Boyhood_posterAnd I know I am in a vastly overwhelmed minority on this one. Richard Linklater’s Boyhood is one of the best-reviewed films of the year, a likely shoo-in for serious awards contention, and represents the kind of ambitious filmmaking American cinema needs more of. And yet, I didn’t like it. I didn’t hate it, but I did not enjoy this movie on any level other than the conceptual, and I’m actually really bummed out about it because I wanted to like it, so much. But I found it boring and unengaging, just a collection of “hey remember when” moments as opposed to actual introspection and exploration of what it means to grow up.

If you’re unfamiliar with Boyhood’s backstory, writer/director Richard Linklater spent twelve years making the movie. He cast Ellar Coltrane as a six year old, and then proceeded to shoot a few scenes a year over the next twelve years, cataloging Coltrane as he grew up playing “Mason”. As an artifact, it’s quite extraordinary, but as a narrative, it’s flat and uninteresting. Little of note happens to Mason, and while Coltrane turned out to be an okay actor, he isn’t particularly charismatic or compelling, so just the act of watching him on screen is not enough to make up for the lack of engaging story.

But that’s the point! Most people’s lives are boring and mundane and we all experience basically the same things in life! This movie is about how commonly common we all are! You missed the point, Sarah! Did I, though? Or is it just that the sheer scope of the undertaking is overwhelming and thus obscuring the realization that this is a three hour movie with no plot? You know what else is a three hour movie with no plot? Trans4mers.


While watching Boyhood I kept thinking about Terrence Malick’s Tree of Life (because I was horribly bored and had to find some way to stay awake). Tree of Life is also about a boy growing up and it also has little-to-no plot, and yet Tree of Life is not boring and though it doesn’t operate in a traditional narrative structure—which Boyhood more or less does—it succeeds in engaging the viewer by presenting a series of conflicts and questions that the audience can puzzle out for themselves. But Boyhood doesn’t ask us to reflect on our own experiences growing up and compare and contrast those personal recollections with the “normalized” experience playing out on screen. Instead it just presents us with a series of scenes that amount to nothing more than, “Hey remember when…?”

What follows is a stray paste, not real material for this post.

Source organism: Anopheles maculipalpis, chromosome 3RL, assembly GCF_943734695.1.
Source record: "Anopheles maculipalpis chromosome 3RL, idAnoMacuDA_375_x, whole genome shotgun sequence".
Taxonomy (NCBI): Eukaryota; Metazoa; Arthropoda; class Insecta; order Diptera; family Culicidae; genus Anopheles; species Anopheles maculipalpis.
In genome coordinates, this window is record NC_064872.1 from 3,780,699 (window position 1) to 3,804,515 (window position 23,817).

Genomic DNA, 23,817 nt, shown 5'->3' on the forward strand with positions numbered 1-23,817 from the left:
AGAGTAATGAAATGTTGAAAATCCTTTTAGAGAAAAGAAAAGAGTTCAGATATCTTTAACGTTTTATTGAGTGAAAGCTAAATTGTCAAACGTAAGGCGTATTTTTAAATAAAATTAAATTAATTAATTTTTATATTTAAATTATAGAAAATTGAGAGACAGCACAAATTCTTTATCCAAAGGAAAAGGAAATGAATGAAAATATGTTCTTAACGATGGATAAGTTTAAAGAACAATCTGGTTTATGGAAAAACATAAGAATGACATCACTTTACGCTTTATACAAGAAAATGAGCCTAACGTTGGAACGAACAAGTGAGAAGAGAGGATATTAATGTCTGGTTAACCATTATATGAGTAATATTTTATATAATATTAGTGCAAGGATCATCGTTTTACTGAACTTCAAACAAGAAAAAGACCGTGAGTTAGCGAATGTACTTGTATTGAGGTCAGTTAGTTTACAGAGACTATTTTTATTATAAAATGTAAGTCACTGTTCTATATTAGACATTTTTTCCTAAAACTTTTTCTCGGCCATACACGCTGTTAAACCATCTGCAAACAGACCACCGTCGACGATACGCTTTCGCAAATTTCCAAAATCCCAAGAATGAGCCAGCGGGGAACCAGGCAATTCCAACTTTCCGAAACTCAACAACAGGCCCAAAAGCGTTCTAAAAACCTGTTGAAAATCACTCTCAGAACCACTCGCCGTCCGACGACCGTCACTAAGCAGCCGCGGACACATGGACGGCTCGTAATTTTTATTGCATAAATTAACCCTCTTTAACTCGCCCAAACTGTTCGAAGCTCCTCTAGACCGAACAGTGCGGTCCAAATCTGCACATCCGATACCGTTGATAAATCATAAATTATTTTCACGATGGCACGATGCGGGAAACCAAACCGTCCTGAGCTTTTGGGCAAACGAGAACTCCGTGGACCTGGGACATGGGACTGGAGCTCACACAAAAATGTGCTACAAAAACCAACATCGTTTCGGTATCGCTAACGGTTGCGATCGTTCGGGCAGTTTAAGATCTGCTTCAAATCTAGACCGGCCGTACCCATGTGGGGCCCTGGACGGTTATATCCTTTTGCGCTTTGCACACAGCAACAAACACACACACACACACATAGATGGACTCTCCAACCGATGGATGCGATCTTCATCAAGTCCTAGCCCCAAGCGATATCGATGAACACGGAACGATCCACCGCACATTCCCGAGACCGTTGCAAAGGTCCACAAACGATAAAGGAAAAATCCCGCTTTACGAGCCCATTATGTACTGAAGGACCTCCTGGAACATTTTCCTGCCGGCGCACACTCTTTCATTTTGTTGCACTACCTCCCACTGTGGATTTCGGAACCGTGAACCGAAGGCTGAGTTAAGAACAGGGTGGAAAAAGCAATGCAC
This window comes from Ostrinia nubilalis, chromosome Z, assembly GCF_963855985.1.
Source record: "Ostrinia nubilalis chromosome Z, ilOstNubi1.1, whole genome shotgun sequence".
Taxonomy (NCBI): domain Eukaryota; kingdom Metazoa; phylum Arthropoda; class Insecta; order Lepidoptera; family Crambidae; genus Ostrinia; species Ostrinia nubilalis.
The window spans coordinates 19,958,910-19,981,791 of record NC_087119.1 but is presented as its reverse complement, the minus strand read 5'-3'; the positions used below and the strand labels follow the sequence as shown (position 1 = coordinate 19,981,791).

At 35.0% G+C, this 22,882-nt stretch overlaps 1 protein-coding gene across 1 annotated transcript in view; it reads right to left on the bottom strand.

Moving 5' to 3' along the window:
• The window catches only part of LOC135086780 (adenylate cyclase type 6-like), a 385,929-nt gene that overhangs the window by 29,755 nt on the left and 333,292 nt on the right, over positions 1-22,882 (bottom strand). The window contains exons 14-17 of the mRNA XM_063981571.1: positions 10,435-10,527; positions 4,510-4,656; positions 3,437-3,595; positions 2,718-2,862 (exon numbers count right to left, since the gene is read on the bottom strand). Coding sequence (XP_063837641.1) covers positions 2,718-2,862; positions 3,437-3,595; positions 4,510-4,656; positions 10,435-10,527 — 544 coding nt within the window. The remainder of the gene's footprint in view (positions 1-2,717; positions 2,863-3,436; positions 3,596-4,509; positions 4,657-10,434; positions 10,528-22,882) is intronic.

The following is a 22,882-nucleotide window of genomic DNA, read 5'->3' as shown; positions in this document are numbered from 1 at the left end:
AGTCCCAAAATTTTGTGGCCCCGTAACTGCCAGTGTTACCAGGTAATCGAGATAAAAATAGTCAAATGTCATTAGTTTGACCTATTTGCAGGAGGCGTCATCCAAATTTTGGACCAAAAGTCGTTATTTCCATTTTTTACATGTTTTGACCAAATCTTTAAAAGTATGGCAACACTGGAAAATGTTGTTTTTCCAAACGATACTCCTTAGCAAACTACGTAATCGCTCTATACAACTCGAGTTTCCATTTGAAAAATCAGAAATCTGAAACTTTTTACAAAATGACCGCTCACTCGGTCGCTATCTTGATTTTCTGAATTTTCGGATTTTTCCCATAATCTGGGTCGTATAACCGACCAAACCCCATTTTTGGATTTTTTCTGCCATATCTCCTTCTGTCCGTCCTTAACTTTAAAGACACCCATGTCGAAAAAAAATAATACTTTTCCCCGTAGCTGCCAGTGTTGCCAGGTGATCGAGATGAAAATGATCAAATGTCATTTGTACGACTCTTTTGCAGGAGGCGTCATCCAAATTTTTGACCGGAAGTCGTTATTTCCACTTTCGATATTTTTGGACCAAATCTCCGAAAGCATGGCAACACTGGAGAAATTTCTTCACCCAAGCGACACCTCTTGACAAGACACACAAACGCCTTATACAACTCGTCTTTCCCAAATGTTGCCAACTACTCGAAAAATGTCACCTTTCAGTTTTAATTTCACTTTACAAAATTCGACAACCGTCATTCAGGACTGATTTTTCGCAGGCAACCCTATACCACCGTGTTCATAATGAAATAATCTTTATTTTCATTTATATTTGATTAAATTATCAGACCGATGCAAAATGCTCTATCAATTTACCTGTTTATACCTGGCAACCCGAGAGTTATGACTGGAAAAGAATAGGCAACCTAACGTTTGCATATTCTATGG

Remember iMacs?!

Also, THINGS ACTUALLY HAPPEN in Tree of Life. Sometimes the happenings are big, such as the moments when death intrudes, or little, as when a boy stands up to his father. But character interactions are rewarded in Tree of Life by having events built up and paid off, but none of the potential setups in Boyhood are rewarded. For example, the mom (Patricia Arquette) harps on buckling seat belts, but no car accident ever occurs. The most engaging scene in the movie is when Mason’s step-father is revealed to be an abusive asshole, but then the scene ends and that thread is completely dropped. Boyhood is just a collection of moments that go nowhere.

Remember when everyone had this asshole haircut?!
Remember when everyone had this asshole haircut?!

That’s life! Most of us never go anywhere or do anything of significance! True, but most of us also aren’t the main characters in a movie, which exists to tell a story. Tree of Life isn’t a traditional narrative but it does tell us a story about growing up through the lens of Nature vs. Nurture. The lens of Boyhood is limited to “nostalgia” and the story it tells is the very sameness we go to the movies to escape. I was frustrated and bored and mad at myself for not liking something I really wanted to like, but Boyhood is basically the cinematic version of a BuzzFeed listicle. 40 things everyone who’s ever grown up remembers!